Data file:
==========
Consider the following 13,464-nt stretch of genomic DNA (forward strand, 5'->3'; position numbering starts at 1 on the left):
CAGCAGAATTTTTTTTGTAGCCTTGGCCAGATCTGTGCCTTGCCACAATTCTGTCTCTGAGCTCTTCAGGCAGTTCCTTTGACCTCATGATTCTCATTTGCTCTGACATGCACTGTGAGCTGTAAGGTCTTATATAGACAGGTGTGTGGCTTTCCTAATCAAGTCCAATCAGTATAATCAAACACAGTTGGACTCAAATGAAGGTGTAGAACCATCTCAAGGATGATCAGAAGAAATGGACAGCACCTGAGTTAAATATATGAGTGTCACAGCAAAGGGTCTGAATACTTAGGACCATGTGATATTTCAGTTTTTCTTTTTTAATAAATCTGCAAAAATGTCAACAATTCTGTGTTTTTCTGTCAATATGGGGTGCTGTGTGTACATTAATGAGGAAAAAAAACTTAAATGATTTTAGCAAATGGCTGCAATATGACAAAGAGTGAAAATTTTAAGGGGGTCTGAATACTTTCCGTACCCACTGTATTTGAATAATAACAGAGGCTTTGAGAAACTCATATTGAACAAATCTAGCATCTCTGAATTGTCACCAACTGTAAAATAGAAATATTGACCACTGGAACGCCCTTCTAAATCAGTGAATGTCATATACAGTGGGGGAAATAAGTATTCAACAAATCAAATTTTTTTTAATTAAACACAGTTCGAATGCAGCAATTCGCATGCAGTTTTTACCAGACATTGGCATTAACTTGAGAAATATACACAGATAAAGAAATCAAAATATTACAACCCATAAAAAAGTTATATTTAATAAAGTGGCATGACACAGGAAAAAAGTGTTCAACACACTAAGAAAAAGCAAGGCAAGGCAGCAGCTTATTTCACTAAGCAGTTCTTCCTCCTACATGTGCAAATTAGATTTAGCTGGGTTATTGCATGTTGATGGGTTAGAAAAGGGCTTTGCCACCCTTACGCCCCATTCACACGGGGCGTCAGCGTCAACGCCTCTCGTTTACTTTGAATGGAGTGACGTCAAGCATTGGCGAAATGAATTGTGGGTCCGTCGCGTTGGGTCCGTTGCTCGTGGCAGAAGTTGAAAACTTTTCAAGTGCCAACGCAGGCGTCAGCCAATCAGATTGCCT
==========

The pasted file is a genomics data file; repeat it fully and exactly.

Consider the following 13,464-nt stretch of genomic DNA (forward strand, 5'->3'; position numbering starts at 1 on the left):
CAGCAGAATTTTTTTTGTAGCCTTGGCCAGATCTGTGCCTTGCCACAATTCTGTCTCTGAGCTCTTCAGGCAGTTCCTTTGACCTCATGATTCTCATTTGCTCTGACATGCACTGTGAGCTGTAAGGTCTTATATAGACAGGTGTGTGGCTTTCCTAATCAAGTCCAATCAGTATAATCAAACACAGTTGGACTCAAATGAAGGTGTAGAACCATCTCAAGGATGATCAGAAGAAATGGACAGCACCTGAGTTAAATATATGAGTGTCACAGCAAAGGGTCTGAATACTTAGGACCATGTGATATTTCAGTTTTTCTTTTTTAATAAATCTGCAAAAATGTCAACAATTCTGTGTTTTTCTGTCAATATGGGGTGCTGTGTGTACATTAATGAGGAAAAAAAACTTAAATGATTTTAGCAAATGGCTGCAATATGACAAAGAGTGAAAATTTTAAGGGGGTCTGAATACTTTCCGTACCCACTGTATTTGAATAATAACAGAGGCTTTGAGAAACTCATATTGAACAAATCTAGCATCTCTGAATTGTCACCAACTGTAAAATAGAAATATTGACCACTGGAACGCCCTTCTAAATCAGTGAATGTCATATACAGTGGGGGAAATAAGTATTCAACAAATCAAATTTTTTTTAATTAAACACAGTTCGAATGCAGCAATTCGCATGCAGTTTTTACCAGACATTGGCATTAACTTGAGAAATATACACAGATAAAGAAATCAAAATATTACAACCCATAAAAAAGTTATATTTAATAAAGTGGCATGACACAGGAAAAAAGTGTTCAACACACTAAGAAAAAGCAAGGCAAGGCAGCAGCTTATTTCACTAAGCAGTTCTTCCTCCTACATGTGCAAATTAGATTTAGCTGGGTTATTGCATGTTGATGGGTTAGAAAAGGGCTTTGCCACCCTTACGCCCCATTCACACGGGGCGTCAGCGTCAACGCCTCTCGTTTACTTTGAATGGAGTGACGTCAAGCATTGGCGAAATGAATTGTGGGTCCGTCGCGTTGGGTCCGTTGCTCGTGGCAGAAGTTGAAAACTTTTCAAGTGCCAACGCAGGCGTCAGCCAATCAGATTGCCT